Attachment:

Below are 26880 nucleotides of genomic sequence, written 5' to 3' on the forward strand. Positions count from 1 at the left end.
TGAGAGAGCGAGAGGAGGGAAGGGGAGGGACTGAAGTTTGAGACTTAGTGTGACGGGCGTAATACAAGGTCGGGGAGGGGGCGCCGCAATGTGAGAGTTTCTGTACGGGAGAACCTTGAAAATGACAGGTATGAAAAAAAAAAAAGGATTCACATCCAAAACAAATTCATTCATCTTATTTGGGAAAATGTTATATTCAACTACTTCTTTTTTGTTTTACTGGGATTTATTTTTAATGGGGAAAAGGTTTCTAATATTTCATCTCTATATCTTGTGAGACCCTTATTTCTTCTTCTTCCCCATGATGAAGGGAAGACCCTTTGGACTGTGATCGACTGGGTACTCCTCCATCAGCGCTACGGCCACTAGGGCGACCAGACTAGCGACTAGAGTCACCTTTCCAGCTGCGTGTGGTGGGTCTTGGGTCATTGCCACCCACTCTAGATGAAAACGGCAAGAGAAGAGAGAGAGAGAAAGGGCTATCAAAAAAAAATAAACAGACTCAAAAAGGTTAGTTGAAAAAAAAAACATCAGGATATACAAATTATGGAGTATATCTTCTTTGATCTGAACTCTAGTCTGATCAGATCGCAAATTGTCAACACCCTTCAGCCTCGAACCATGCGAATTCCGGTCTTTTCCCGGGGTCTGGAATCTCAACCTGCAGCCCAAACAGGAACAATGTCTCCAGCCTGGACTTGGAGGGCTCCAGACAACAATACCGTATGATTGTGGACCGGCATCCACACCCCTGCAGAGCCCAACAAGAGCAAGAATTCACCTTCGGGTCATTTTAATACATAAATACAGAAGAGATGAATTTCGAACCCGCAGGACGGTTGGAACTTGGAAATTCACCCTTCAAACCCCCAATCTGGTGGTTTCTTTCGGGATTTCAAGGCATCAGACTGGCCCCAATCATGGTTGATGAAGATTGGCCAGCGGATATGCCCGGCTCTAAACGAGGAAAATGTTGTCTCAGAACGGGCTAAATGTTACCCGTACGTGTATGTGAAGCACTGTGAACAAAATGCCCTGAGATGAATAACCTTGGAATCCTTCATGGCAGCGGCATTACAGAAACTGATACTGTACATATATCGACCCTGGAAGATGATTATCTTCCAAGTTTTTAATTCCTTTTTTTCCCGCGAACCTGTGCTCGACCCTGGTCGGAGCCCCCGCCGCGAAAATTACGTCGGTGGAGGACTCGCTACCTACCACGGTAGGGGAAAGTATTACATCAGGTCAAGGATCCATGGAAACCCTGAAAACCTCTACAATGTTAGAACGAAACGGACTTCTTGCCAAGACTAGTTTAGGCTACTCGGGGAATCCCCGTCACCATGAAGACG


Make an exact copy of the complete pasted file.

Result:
Below are 26880 nucleotides of genomic sequence, written 5' to 3' on the forward strand. Positions count from 1 at the left end.
TGAGAGAGCGAGAGGAGGGAAGGGGAGGGACTGAAGTTTGAGACTTAGTGTGACGGGCGTAATACAAGGTCGGGGAGGGGGCGCCGCAATGTGAGAGTTTCTGTACGGGAGAACCTTGAAAATGACAGGTATGAAAAAAAAAAAAGGATTCACATCCAAAACAAATTCATTCATCTTATTTGGGAAAATGTTATATTCAACTACTTCTTTTTTGTTTTACTGGGATTTATTTTTAATGGGGAAAAGGTTTCTAATATTTCATCTCTATATCTTGTGAGACCCTTATTTCTTCTTCTTCCCCATGATGAAGGGAAGACCCTTTGGACTGTGATCGACTGGGTACTCCTCCATCAGCGCTACGGCCACTAGGGCGACCAGACTAGCGACTAGAGTCACCTTTCCAGCTGCGTGTGGTGGGTCTTGGGTCATTGCCACCCACTCTAGATGAAAACGGCAAGAGAAGAGAGAGAGAGAAAGGGCTATCAAAAAAAAATAAACAGACTCAAAAAGGTTAGTTGAAAAAAAAAACATCAGGATATACAAATTATGGAGTATATCTTCTTTGATCTGAACTCTAGTCTGATCAGATCGCAAATTGTCAACACCCTTCAGCCTCGAACCATGCGAATTCCGGTCTTTTCCCGGGGTCTGGAATCTCAACCTGCAGCCCAAACAGGAACAATGTCTCCAGCCTGGACTTGGAGGGCTCCAGACAACAATACCGTATGATTGTGGACCGGCATCCACACCCCTGCAGAGCCCAACAAGAGCAAGAATTCACCTTCGGGTCATTTTAATACATAAATACAGAAGAGATGAATTTCGAACCCGCAGGACGGTTGGAACTTGGAAATTCACCCTTCAAACCCCCAATCTGGTGGTTTCTTTCGGGATTTCAAGGCATCAGACTGGCCCCAATCATGGTTGATGAAGATTGGCCAGCGGATATGCCCGGCTCTAAACGAGGAAAATGTTGTCTCAGAACGGGCTAAATGTTACCCGTACGTGTATGTGAAGCACTGTGAACAAAATGCCCTGAGATGAATAACCTTGGAATCCTTCATGGCAGCGGCATTACAGAAACTGATACTGTACATATATCGACCCTGGAAGATGATTATCTTCCAAGTTTTTAATTCCTTTTTTTCCCGCGAACCTGTGCTCGACCCTGGTCGGAGCCCCCGCCGCGAAAATTACGTCGGTGGAGGACTCGCTACCTACCACGGTAGGGGAAAGTATTACATCAGGTCAAGGATCCATGGAAACCCTGAAAACCTCTACAATGTTAGAACGAAACGGACTTCTTGCCAAGACTAGTTTAGGCTACTCGGGGAATCCCCGTCACCATGAAGACG